Thursday, September 13, 2012

What's Up, Doc?

It's a girl! It's a boy! Well, it's one or the other. Unlike most expectant mothers today, our cows won't know whether they will have male or female progeny this winter. But since they don't have to decorate a nursery or buy newborn clothing, I guess they'll just have to stay in suspense for a few months. And so will we.

On Tuesday, Dr. Dayul Dick came to the County Line to preg-check 39 cows we brought home from the Rattlesnake Creek pasture. Through a manual exam, Dr. Dick estimated the gestation of eacg fetus. He found four open cows (not pregnant), and Randy hauled those cattle to Pratt, where they'll go through the sale ring today.

While each cow was in the squeeze chute, Dr. Dick also gave several shots.
Like a flu shot or other preventative health measures are good for me, the shots we have the veterinarian give benefit the cows. Just like we gave recommended vaccinations to our own children, we believe it's important to give our cattle every medical advantage to have a healthy life.

An insulated cooler held the syringes filled with the vaccinations.
Dr. Dick gave each pregnant cow a booster shot to prevent blackleg, a highly fatal disease of the skeletal and heart muscle of cattle. We also give a combination shot that prevent leptospiriosis and BVD. Lepto is a bacterial infection that may cause abortion or stillbirth. BVD stands for Bovine Viral Diarrhea. Dr. Dick also gave a shot as a dewormer to control parasites like worms, lice and liver flukes.

We'll repeat this process with cows we bring home from other locations, like the Ninnescah Pasture.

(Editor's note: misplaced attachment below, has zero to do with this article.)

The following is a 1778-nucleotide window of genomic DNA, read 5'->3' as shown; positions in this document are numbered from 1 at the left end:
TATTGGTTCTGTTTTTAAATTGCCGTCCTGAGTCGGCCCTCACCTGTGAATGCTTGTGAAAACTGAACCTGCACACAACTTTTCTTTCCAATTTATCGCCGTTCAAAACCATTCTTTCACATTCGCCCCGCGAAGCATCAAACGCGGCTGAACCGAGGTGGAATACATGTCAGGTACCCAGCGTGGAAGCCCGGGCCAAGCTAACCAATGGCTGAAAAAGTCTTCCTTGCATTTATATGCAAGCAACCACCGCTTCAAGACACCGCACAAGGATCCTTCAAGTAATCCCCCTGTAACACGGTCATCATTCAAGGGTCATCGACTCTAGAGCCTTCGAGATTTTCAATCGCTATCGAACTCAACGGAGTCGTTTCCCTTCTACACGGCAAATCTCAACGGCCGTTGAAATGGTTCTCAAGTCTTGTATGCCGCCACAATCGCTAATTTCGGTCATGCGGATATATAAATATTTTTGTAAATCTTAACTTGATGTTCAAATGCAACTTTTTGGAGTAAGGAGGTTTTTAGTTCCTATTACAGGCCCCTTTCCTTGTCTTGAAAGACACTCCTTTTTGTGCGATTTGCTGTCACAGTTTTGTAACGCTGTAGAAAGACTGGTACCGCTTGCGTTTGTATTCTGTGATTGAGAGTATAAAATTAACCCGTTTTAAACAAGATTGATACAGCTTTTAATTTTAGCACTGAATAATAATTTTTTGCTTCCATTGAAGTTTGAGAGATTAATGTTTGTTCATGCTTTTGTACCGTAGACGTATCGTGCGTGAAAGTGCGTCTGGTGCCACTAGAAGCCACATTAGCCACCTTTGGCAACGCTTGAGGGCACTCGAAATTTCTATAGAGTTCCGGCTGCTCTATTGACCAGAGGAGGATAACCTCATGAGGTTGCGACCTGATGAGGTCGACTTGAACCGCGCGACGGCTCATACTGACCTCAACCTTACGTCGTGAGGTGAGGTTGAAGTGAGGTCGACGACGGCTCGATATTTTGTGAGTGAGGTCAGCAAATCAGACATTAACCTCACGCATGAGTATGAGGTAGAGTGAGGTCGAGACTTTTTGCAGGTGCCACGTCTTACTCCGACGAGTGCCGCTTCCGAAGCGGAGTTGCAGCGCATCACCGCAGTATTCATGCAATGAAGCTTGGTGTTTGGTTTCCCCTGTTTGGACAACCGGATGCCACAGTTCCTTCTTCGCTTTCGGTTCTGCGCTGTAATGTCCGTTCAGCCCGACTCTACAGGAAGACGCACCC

While Dr. Dick took care of the "business end" of each cow, Randy felt in their mouths to check their teeth. This helps him find older cows. Dr. Dick's assistant recorded the eartag numbers of those older cows, and we will likely sell them when we wean the calves they are currently carrying.

Last week, the cows' babies born last February went to the sale barn. Though we usually keep the calves through the winter and feed them along with their moms, this is the second year we've sold them in the fall. Two years of drought conditions have changed standard operating procedure around here.

OB/GYN appointments may not be any female's favorite doctor visit. But they provide an important management tool on the County Line.


  1. It's nice to read about the business end of cow raising in a post like this. Thanks for being so informative!

    1. Thanks Mary Anne! I appreciate your faithfulness to comment and to "like" me! Good luck with your cattle sorting and weaning tomorrow!